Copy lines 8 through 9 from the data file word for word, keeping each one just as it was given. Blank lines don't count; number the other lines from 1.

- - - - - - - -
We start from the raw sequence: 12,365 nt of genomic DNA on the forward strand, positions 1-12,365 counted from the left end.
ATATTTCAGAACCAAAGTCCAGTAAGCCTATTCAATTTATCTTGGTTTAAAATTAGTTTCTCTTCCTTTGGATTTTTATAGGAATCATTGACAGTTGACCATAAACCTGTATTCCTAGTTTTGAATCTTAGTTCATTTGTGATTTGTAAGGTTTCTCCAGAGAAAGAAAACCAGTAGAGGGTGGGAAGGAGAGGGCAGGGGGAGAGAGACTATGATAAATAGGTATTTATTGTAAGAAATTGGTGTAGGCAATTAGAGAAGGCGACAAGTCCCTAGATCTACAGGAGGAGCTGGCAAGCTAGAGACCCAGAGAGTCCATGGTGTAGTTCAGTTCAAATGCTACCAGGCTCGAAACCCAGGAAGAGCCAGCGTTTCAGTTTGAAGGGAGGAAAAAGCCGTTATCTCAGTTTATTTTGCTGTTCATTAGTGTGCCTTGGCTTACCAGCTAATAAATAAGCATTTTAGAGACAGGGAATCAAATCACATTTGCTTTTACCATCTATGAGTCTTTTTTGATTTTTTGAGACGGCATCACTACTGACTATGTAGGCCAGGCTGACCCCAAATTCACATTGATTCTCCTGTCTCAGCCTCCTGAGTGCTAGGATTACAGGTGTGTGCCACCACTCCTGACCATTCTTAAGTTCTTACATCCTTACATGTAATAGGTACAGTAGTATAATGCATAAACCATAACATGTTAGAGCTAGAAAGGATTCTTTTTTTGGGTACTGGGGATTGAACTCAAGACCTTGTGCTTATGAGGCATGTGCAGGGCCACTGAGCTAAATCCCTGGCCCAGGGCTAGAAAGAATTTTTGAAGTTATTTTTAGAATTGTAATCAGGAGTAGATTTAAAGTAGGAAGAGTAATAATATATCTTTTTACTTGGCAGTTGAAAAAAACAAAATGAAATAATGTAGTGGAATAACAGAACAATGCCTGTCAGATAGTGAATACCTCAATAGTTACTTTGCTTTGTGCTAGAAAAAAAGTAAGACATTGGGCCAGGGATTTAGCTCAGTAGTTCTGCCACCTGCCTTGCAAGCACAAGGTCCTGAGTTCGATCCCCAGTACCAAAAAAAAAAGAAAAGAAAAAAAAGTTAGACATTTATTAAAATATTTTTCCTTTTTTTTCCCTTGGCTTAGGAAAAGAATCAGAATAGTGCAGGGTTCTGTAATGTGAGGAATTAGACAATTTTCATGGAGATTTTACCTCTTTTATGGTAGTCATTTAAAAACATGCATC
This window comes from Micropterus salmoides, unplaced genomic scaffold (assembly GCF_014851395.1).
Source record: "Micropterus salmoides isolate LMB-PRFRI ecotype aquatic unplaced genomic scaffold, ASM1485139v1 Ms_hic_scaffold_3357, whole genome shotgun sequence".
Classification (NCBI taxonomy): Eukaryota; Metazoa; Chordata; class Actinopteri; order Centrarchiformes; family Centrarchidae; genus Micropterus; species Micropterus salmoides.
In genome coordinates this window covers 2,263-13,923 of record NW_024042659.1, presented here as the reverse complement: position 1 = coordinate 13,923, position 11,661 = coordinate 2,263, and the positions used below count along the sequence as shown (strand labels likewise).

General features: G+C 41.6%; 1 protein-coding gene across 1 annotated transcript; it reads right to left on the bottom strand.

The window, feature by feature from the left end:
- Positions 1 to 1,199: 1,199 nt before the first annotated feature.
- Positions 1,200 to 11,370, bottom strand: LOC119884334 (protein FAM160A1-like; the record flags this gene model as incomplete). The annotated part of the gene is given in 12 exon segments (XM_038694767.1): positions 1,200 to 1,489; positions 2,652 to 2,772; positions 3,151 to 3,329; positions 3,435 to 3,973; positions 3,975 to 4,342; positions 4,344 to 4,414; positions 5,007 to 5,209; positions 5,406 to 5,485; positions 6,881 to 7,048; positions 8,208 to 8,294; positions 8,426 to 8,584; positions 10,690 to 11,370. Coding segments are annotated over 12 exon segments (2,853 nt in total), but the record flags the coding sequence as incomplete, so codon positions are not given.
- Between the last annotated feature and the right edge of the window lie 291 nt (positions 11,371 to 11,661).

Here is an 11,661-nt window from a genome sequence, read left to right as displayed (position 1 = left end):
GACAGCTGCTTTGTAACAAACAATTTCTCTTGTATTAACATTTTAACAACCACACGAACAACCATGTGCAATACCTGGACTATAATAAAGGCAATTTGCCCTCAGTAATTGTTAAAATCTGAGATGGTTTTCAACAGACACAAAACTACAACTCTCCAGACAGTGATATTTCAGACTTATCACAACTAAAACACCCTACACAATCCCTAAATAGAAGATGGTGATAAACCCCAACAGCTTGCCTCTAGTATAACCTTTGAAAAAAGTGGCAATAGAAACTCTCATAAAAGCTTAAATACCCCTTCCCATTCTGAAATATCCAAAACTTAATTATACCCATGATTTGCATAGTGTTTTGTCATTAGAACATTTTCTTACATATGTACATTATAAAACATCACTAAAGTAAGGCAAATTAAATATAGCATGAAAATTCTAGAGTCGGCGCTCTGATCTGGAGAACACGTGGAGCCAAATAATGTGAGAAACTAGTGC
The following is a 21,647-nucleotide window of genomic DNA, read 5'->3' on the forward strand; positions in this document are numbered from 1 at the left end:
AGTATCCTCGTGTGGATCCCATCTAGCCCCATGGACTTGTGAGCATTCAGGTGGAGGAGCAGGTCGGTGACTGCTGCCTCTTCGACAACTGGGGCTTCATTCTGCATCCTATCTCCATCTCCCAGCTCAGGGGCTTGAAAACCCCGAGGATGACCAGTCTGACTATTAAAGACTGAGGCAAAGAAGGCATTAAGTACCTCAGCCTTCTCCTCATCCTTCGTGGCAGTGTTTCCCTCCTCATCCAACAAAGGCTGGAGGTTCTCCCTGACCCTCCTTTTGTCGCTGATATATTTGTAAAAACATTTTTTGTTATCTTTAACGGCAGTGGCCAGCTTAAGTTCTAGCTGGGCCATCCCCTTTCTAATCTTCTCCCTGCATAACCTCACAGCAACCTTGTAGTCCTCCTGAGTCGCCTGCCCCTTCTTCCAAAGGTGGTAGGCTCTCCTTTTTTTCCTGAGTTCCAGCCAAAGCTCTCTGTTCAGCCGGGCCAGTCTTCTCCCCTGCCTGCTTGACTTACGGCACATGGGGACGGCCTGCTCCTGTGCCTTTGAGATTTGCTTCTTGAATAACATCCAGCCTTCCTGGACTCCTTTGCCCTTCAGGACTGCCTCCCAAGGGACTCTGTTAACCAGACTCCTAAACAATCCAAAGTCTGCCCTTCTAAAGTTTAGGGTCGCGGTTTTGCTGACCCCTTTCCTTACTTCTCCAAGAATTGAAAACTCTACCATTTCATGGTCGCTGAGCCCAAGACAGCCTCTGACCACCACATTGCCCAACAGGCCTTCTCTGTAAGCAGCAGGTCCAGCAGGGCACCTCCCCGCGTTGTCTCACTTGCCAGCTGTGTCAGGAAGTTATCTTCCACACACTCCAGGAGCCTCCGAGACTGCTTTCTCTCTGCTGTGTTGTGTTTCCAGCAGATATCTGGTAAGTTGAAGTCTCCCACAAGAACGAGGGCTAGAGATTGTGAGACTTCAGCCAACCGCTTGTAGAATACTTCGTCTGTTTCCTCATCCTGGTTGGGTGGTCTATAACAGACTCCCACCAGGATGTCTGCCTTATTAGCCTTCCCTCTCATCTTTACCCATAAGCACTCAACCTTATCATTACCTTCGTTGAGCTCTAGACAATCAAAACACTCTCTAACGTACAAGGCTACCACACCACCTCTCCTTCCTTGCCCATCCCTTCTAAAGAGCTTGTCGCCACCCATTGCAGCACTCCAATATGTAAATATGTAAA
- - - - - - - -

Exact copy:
The window, feature by feature from the left end:
- Positions 1 to 1,199: 1,199 nt before the first annotated feature.